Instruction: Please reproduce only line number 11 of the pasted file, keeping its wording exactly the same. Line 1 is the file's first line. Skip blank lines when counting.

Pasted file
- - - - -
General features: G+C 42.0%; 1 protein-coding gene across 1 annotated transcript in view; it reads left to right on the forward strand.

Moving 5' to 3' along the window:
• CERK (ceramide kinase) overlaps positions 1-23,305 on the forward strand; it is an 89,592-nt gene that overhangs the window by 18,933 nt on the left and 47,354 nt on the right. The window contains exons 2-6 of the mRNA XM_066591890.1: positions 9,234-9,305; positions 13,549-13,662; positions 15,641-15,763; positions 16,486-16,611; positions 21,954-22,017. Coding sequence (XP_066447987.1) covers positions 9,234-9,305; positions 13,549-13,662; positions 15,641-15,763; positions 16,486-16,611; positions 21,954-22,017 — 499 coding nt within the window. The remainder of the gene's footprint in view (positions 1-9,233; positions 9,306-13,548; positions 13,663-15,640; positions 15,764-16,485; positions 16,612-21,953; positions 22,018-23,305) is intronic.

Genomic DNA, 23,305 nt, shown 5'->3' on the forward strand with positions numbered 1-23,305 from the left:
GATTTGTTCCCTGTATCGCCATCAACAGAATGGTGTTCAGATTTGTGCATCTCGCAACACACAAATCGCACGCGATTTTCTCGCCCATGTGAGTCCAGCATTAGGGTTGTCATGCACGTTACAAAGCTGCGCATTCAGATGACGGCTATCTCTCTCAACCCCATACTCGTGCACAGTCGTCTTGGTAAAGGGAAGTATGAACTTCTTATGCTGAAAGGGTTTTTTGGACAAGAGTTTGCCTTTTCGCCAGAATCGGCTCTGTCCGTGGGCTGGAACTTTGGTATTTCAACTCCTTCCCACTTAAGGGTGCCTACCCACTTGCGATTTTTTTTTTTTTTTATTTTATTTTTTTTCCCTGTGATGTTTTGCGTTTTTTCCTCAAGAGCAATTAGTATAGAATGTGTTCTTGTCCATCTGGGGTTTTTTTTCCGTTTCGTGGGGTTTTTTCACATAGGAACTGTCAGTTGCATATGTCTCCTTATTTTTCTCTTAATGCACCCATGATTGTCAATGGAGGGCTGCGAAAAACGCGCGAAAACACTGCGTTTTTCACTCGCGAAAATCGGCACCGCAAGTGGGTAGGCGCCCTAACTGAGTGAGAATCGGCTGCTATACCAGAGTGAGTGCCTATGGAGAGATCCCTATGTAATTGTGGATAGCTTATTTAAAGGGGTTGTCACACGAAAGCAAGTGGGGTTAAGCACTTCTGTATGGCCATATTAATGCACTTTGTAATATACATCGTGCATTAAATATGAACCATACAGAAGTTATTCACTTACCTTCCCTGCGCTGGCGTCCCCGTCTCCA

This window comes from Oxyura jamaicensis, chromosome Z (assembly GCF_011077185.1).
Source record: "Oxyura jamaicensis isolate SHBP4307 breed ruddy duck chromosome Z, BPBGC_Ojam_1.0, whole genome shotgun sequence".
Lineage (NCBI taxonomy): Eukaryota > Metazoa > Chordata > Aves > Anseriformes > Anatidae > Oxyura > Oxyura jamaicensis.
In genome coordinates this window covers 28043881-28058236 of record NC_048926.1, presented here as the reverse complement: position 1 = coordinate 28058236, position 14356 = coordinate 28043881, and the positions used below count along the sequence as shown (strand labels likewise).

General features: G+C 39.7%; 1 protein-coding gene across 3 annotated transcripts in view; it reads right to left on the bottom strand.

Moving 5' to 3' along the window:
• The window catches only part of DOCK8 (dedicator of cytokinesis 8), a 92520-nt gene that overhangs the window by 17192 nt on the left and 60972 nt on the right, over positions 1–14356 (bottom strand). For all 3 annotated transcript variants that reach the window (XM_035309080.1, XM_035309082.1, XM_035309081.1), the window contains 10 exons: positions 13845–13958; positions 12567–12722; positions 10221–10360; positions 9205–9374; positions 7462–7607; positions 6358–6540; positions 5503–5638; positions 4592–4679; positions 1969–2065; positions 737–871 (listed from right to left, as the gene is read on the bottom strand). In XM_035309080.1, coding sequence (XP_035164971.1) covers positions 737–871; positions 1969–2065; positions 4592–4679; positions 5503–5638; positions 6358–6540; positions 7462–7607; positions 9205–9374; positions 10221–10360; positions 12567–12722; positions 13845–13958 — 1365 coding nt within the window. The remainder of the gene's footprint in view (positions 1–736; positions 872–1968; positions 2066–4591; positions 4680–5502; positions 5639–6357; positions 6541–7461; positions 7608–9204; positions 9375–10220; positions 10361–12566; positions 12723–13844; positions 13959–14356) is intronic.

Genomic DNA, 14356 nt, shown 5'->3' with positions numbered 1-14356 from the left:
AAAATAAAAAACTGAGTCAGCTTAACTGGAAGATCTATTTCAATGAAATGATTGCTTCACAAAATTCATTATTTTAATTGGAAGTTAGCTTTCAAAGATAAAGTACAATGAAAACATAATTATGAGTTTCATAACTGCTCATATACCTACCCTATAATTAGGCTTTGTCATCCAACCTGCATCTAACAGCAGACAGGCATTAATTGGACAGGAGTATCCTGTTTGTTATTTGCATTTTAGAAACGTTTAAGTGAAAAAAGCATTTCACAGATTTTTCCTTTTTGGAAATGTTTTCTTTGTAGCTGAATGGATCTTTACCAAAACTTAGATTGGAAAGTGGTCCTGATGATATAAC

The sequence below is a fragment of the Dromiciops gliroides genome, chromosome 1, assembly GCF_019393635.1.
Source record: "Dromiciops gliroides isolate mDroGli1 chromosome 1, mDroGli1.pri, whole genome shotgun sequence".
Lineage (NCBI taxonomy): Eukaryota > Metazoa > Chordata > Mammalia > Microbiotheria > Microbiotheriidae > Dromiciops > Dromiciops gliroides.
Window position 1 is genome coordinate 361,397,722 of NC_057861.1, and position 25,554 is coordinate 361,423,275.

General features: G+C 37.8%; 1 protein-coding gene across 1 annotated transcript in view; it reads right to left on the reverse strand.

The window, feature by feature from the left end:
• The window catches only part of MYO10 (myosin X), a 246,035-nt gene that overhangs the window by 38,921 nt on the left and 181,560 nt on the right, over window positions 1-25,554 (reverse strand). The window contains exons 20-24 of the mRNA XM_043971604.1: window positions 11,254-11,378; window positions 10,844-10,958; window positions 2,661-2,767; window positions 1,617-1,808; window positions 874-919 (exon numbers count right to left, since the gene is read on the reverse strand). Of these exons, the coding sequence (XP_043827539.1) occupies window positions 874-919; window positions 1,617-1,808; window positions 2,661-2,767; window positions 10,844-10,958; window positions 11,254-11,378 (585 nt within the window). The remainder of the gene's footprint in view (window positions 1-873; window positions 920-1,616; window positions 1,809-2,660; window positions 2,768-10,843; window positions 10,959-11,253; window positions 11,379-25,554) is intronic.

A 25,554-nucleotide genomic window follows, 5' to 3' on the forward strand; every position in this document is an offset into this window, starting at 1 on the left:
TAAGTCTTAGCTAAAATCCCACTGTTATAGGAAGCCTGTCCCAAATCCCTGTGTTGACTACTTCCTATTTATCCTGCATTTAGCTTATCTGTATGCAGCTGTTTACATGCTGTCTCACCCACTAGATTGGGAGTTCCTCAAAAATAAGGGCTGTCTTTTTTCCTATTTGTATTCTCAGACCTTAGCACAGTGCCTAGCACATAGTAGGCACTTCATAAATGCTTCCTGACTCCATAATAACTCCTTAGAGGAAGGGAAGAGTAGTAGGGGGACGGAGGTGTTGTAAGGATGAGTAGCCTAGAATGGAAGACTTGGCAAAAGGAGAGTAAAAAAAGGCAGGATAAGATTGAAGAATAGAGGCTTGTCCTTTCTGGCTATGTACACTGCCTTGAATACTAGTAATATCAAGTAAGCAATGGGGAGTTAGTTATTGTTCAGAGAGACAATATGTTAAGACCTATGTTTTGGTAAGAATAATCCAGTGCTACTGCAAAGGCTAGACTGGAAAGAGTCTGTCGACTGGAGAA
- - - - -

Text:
Moving 5' to 3' along the window: